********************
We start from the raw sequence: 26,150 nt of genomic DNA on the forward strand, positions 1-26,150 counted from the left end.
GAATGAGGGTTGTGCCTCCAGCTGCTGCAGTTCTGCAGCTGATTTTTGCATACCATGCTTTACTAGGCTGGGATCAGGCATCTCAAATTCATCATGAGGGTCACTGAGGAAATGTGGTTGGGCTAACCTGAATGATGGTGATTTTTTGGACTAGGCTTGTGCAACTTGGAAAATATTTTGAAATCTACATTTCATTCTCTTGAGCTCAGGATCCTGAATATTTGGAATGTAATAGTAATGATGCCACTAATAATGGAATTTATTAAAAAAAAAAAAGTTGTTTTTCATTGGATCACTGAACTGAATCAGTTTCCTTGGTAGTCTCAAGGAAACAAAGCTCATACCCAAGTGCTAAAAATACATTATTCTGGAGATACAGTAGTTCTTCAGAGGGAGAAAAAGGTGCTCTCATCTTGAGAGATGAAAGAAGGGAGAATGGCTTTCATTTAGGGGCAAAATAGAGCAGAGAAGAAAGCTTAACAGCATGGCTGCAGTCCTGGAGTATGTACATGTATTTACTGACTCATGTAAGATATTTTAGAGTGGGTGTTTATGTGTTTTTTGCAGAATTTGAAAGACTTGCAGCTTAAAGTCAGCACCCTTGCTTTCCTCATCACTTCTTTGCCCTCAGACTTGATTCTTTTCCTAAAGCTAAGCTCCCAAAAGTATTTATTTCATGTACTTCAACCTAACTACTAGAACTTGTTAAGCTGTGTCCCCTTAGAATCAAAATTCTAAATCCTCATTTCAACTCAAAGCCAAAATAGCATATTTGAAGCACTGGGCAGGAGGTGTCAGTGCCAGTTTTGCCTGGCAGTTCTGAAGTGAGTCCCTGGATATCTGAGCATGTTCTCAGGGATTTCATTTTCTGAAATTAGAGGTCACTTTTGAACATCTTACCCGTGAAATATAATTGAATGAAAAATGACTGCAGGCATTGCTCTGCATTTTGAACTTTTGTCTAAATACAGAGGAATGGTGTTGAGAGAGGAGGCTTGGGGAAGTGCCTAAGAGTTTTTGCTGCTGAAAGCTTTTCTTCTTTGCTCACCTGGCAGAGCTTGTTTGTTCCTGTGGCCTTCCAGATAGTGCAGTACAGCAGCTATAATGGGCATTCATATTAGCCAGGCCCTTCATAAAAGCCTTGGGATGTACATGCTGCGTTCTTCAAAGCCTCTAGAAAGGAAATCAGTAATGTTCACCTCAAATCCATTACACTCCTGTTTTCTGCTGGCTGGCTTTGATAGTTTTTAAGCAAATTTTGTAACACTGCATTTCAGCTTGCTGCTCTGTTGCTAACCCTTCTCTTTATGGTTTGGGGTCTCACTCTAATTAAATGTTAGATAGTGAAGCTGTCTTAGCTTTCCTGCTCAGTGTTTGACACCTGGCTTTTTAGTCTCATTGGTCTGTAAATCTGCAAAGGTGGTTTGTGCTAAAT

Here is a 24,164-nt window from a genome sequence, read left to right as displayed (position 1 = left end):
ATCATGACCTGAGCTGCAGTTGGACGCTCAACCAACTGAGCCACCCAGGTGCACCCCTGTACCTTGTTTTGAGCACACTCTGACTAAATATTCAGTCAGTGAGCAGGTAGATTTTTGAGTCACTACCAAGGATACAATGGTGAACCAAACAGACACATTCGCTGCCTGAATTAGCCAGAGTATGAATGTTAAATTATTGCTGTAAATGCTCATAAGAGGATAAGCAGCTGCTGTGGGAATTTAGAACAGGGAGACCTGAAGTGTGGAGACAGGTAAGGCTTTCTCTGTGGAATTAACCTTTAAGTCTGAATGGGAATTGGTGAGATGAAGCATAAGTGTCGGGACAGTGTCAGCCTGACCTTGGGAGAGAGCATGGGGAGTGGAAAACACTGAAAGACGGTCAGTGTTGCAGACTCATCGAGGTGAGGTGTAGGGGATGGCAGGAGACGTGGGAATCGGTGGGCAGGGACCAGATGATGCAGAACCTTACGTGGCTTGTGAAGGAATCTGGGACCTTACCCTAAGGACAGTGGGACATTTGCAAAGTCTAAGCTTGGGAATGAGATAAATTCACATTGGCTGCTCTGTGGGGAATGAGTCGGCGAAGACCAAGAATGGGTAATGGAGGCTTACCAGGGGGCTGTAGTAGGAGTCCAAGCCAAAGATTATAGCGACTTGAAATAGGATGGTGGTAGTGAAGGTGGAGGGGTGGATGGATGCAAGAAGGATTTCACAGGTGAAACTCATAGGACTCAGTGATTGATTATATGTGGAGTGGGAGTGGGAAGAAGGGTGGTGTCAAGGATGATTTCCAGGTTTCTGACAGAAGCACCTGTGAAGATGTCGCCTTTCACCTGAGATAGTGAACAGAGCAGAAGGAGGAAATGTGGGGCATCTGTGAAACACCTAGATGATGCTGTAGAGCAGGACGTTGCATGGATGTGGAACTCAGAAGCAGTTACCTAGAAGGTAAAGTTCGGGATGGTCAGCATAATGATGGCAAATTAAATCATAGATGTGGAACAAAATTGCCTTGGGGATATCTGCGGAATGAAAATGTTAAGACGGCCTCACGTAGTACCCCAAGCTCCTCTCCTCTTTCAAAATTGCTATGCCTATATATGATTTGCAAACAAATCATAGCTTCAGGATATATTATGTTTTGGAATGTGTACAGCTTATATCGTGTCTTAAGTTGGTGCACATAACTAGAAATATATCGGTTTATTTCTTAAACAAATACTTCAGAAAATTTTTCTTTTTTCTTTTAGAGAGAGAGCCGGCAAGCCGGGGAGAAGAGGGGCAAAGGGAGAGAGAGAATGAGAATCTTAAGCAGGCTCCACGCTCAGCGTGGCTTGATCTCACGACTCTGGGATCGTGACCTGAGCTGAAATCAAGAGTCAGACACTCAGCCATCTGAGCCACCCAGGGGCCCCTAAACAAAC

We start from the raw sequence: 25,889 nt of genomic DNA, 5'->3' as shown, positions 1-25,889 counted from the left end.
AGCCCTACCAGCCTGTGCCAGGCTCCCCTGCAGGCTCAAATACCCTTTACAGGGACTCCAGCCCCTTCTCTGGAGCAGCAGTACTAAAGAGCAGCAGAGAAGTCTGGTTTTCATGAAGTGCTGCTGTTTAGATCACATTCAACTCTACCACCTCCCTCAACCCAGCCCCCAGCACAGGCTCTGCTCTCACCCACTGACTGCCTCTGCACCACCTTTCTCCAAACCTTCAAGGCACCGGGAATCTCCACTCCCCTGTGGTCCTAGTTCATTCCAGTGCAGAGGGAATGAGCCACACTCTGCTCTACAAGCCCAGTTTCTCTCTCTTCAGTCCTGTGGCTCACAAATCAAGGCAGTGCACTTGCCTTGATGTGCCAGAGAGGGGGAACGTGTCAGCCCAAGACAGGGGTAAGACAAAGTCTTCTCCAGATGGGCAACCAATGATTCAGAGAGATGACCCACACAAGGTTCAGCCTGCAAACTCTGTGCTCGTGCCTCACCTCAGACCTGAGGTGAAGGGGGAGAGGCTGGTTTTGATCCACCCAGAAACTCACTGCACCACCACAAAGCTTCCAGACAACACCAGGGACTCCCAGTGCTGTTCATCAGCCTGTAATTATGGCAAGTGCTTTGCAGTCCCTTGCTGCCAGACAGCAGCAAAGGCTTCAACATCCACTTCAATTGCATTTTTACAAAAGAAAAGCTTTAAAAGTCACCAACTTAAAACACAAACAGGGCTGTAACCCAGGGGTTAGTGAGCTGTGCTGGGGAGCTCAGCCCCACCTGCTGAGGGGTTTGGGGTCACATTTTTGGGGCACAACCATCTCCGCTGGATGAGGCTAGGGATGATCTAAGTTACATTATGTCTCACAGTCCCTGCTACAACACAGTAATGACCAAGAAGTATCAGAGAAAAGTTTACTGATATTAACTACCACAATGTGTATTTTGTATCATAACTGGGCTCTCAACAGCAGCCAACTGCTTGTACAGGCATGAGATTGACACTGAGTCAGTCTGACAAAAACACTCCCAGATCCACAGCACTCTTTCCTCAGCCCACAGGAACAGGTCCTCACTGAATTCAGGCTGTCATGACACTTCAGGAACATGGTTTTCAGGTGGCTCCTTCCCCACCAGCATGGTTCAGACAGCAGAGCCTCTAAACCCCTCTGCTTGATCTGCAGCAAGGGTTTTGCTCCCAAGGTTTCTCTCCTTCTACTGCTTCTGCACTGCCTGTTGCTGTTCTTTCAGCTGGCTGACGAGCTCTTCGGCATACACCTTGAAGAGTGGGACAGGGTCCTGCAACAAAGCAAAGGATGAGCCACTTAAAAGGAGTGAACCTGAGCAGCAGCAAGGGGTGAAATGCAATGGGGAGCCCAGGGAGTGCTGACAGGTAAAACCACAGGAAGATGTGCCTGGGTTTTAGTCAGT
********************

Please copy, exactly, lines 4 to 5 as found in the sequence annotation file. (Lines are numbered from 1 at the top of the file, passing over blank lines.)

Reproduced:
ATCATGACCTGAGCTGCAGTTGGACGCTCAACCAACTGAGCCACCCAGGTGCACCCCTGTACCTTGTTTTGAGCACACTCTGACTAAATATTCAGTCAGTGAGCAGGTAGATTTTTGAGTCACTACCAAGGATACAATGGTGAACCAAACAGACACATTCGCTGCCTGAATTAGCCAGAGTATGAATGTTAAATTATTGCTGTAAATGCTCATAAGAGGATAAGCAGCTGCTGTGGGAATTTAGAACAGGGAGACCTGAAGTGTGGAGACAGGTAAGGCTTTCTCTGTGGAATTAACCTTTAAGTCTGAATGGGAATTGGTGAGATGAAGCATAAGTGTCGGGACAGTGTCAGCCTGACCTTGGGAGAGAGCATGGGGAGTGGAAAACACTGAAAGACGGTCAGTGTTGCAGACTCATCGAGGTGAGGTGTAGGGGATGGCAGGAGACGTGGGAATCGGTGGGCAGGGACCAGATGATGCAGAACCTTACGTGGCTTGTGAAGGAATCTGGGACCTTACCCTAAGGACAGTGGGACATTTGCAAAGTCTAAGCTTGGGAATGAGATAAATTCACATTGGCTGCTCTGTGGGGAATGAGTCGGCGAAGACCAAGAATGGGTAATGGAGGCTTACCAGGGGGCTGTAGTAGGAGTCCAAGCCAAAGATTATAGCGACTTGAAATAGGATGGTGGTAGTGAAGGTGGAGGGGTGGATGGATGCAAGAAGGATTTCACAGGTGAAACTCATAGGACTCAGTGATTGATTATATGTGGAGTGGGAGTGGGAAGAAGGGTGGTGTCAAGGATGATTTCCAGGTTTCTGACAGAAGCACCTGTGAAGATGTCGCCTTTCACCTGAGATAGTGAACAGAGCAGAAGGAGGAAATGTGGGGCATCTGTGAAACACCTAGATGATGCTGTAGAGCAGGACGTTGCATGGATGTGGAACTCAGAAGCAGTTACCTAGAAGGTAAAGTTCGGGATGGTCAGCATAATGATGGCAAATTAAATCATAGATGTGGAACAAAATTGCCTTGGGGATATCTGCGGAATGAAAATGTTAAGACGGCCTCACGTAGTACCCCAAGCTCCTCTCCTCTTTCAAAATTGCTATGCCTATATATGATTTGCAAACAAATCATAGCTTCAGGATATATTATGTTTTGGAATGTGTACAGCTTATATCGTGTCTTAAGTTGGTGCACATAACTAGAAATATATCGGTTTATTTCTTAAACAAATACTTCAGAAAATTTTTCTTTTTTCTTTTAGAGAGAGAGCCGGCAAGCCGGGGAGAAGAGGGGCAAAGGGAGAGAGAGAATGAGAATCTTAAGCAGGCTCCACGCTCAGCGTGGCTTGATCTCACGACTCTGGGATCGTGACCTGAGCTGAAATCAAGAGTCAGACACTCAGCCATCTGAGCCACCCAGGGGCCCCTAAACAAAC

We start from the raw sequence: 25,889 nt of genomic DNA, 5'->3' as shown, positions 1-25,889 counted from the left end.